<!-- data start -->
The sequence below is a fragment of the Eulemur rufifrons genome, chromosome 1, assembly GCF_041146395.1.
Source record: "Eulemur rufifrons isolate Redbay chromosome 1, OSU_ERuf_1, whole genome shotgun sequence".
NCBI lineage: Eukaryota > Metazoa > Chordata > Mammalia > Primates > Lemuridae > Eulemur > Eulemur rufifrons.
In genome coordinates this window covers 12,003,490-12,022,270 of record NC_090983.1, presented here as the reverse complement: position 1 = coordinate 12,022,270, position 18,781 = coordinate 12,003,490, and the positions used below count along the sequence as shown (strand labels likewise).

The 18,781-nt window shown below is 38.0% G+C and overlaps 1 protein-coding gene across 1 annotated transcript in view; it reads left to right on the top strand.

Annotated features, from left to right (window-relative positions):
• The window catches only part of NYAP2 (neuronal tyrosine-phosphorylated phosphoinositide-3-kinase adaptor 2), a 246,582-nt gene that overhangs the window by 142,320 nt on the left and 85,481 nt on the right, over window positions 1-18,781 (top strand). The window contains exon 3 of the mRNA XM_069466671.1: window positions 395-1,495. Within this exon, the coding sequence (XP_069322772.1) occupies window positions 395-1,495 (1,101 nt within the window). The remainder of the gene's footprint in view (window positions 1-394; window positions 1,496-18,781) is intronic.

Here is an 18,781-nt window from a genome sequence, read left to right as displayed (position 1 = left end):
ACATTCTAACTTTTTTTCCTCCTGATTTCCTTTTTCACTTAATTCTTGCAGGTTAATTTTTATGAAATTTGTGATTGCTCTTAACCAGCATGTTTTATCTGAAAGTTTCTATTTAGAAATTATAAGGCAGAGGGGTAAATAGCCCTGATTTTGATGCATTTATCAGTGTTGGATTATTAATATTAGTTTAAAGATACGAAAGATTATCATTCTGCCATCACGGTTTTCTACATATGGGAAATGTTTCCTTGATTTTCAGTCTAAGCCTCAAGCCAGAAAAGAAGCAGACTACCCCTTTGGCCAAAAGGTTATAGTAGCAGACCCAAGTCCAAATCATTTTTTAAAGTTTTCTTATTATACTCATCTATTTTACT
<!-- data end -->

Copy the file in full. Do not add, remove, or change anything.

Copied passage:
The sequence below is a fragment of the Eulemur rufifrons genome, chromosome 1, assembly GCF_041146395.1.
Source record: "Eulemur rufifrons isolate Redbay chromosome 1, OSU_ERuf_1, whole genome shotgun sequence".
NCBI lineage: Eukaryota > Metazoa > Chordata > Mammalia > Primates > Lemuridae > Eulemur > Eulemur rufifrons.
In genome coordinates this window covers 12,003,490-12,022,270 of record NC_090983.1, presented here as the reverse complement: position 1 = coordinate 12,022,270, position 18,781 = coordinate 12,003,490, and the positions used below count along the sequence as shown (strand labels likewise).

The 18,781-nt window shown below is 38.0% G+C and overlaps 1 protein-coding gene across 1 annotated transcript in view; it reads left to right on the top strand.

Annotated features, from left to right (window-relative positions):
• The window catches only part of NYAP2 (neuronal tyrosine-phosphorylated phosphoinositide-3-kinase adaptor 2), a 246,582-nt gene that overhangs the window by 142,320 nt on the left and 85,481 nt on the right, over window positions 1-18,781 (top strand). The window contains exon 3 of the mRNA XM_069466671.1: window positions 395-1,495. Within this exon, the coding sequence (XP_069322772.1) occupies window positions 395-1,495 (1,101 nt within the window). The remainder of the gene's footprint in view (window positions 1-394; window positions 1,496-18,781) is intronic.

Here is an 18,781-nt window from a genome sequence, read left to right as displayed (position 1 = left end):
ACATTCTAACTTTTTTTCCTCCTGATTTCCTTTTTCACTTAATTCTTGCAGGTTAATTTTTATGAAATTTGTGATTGCTCTTAACCAGCATGTTTTATCTGAAAGTTTCTATTTAGAAATTATAAGGCAGAGGGGTAAATAGCCCTGATTTTGATGCATTTATCAGTGTTGGATTATTAATATTAGTTTAAAGATACGAAAGATTATCATTCTGCCATCACGGTTTTCTACATATGGGAAATGTTTCCTTGATTTTCAGTCTAAGCCTCAAGCCAGAAAAGAAGCAGACTACCCCTTTGGCCAAAAGGTTATAGTAGCAGACCCAAGTCCAAATCATTTTTTAAAGTTTTCTTATTATACTCATCTATTTTACT